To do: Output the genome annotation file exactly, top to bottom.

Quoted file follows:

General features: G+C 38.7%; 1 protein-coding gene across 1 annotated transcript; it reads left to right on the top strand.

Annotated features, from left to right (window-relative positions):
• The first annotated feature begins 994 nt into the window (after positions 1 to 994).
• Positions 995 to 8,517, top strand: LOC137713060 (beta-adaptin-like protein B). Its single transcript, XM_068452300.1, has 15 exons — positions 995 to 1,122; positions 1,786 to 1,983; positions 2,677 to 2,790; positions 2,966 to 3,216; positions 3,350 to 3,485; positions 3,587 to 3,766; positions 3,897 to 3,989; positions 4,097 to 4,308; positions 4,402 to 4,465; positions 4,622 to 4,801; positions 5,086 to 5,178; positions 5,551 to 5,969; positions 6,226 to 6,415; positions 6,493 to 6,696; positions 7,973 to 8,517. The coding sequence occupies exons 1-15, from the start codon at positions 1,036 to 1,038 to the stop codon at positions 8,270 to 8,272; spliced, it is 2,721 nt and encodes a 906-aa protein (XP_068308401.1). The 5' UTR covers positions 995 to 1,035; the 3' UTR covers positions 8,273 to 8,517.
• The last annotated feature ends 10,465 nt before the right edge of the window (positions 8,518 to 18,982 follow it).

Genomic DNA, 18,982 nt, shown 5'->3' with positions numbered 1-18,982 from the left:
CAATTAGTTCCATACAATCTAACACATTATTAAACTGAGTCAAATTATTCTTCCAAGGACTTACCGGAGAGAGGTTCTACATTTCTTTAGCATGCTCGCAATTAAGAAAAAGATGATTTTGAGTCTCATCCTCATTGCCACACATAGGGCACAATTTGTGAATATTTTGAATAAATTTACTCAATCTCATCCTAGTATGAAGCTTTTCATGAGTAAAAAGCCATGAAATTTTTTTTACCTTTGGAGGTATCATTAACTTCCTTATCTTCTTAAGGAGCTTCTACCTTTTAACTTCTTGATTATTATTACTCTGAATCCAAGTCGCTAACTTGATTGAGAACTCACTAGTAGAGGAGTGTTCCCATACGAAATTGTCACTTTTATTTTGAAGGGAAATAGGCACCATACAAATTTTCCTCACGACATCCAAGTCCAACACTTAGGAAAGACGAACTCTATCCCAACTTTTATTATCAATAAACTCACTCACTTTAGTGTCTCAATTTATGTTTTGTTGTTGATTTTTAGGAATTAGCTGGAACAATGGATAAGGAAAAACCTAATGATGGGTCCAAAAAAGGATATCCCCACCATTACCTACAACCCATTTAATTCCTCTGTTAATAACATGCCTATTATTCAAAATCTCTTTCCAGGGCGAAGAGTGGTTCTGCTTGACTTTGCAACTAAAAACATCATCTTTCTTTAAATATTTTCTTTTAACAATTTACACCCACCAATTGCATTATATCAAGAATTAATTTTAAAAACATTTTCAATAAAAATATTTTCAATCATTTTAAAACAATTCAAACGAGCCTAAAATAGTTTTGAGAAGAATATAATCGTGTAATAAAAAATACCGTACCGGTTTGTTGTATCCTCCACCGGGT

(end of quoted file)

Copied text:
General features: G+C 38.7%; 1 protein-coding gene across 1 annotated transcript; it reads left to right on the top strand.

Annotated features, from left to right (window-relative positions):
• The first annotated feature begins 994 nt into the window (after positions 1 to 994).
• Positions 995 to 8,517, top strand: LOC137713060 (beta-adaptin-like protein B). Its single transcript, XM_068452300.1, has 15 exons — positions 995 to 1,122; positions 1,786 to 1,983; positions 2,677 to 2,790; positions 2,966 to 3,216; positions 3,350 to 3,485; positions 3,587 to 3,766; positions 3,897 to 3,989; positions 4,097 to 4,308; positions 4,402 to 4,465; positions 4,622 to 4,801; positions 5,086 to 5,178; positions 5,551 to 5,969; positions 6,226 to 6,415; positions 6,493 to 6,696; positions 7,973 to 8,517. The coding sequence occupies exons 1-15, from the start codon at positions 1,036 to 1,038 to the stop codon at positions 8,270 to 8,272; spliced, it is 2,721 nt and encodes a 906-aa protein (XP_068308401.1). The 5' UTR covers positions 995 to 1,035; the 3' UTR covers positions 8,273 to 8,517.
• The last annotated feature ends 10,465 nt before the right edge of the window (positions 8,518 to 18,982 follow it).

Genomic DNA, 18,982 nt, shown 5'->3' with positions numbered 1-18,982 from the left:
CAATTAGTTCCATACAATCTAACACATTATTAAACTGAGTCAAATTATTCTTCCAAGGACTTACCGGAGAGAGGTTCTACATTTCTTTAGCATGCTCGCAATTAAGAAAAAGATGATTTTGAGTCTCATCCTCATTGCCACACATAGGGCACAATTTGTGAATATTTTGAATAAATTTACTCAATCTCATCCTAGTATGAAGCTTTTCATGAGTAAAAAGCCATGAAATTTTTTTTACCTTTGGAGGTATCATTAACTTCCTTATCTTCTTAAGGAGCTTCTACCTTTTAACTTCTTGATTATTATTACTCTGAATCCAAGTCGCTAACTTGATTGAGAACTCACTAGTAGAGGAGTGTTCCCATACGAAATTGTCACTTTTATTTTGAAGGGAAATAGGCACCATACAAATTTTCCTCACGACATCCAAGTCCAACACTTAGGAAAGACGAACTCTATCCCAACTTTTATTATCAATAAACTCACTCACTTTAGTGTCTCAATTTATGTTTTGTTGTTGATTTTTAGGAATTAGCTGGAACAATGGATAAGGAAAAACCTAATGATGGGTCCAAAAAAGGATATCCCCACCATTACCTACAACCCATTTAATTCCTCTGTTAATAACATGCCTATTATTCAAAATCTCTTTCCAGGGCGAAGAGTGGTTCTGCTTGACTTTGCAACTAAAAACATCATCTTTCTTTAAATATTTTCTTTTAACAATTTACACCCACCAATTGCATTATATCAAGAATTAATTTTAAAAACATTTTCAATAAAAATATTTTCAATCATTTTAAAACAATTCAAACGAGCCTAAAATAGTTTTGAGAAGAATATAATCGTGTAATAAAAAATACCGTACCGGTTTGTTGTATCCTCCACCGGGT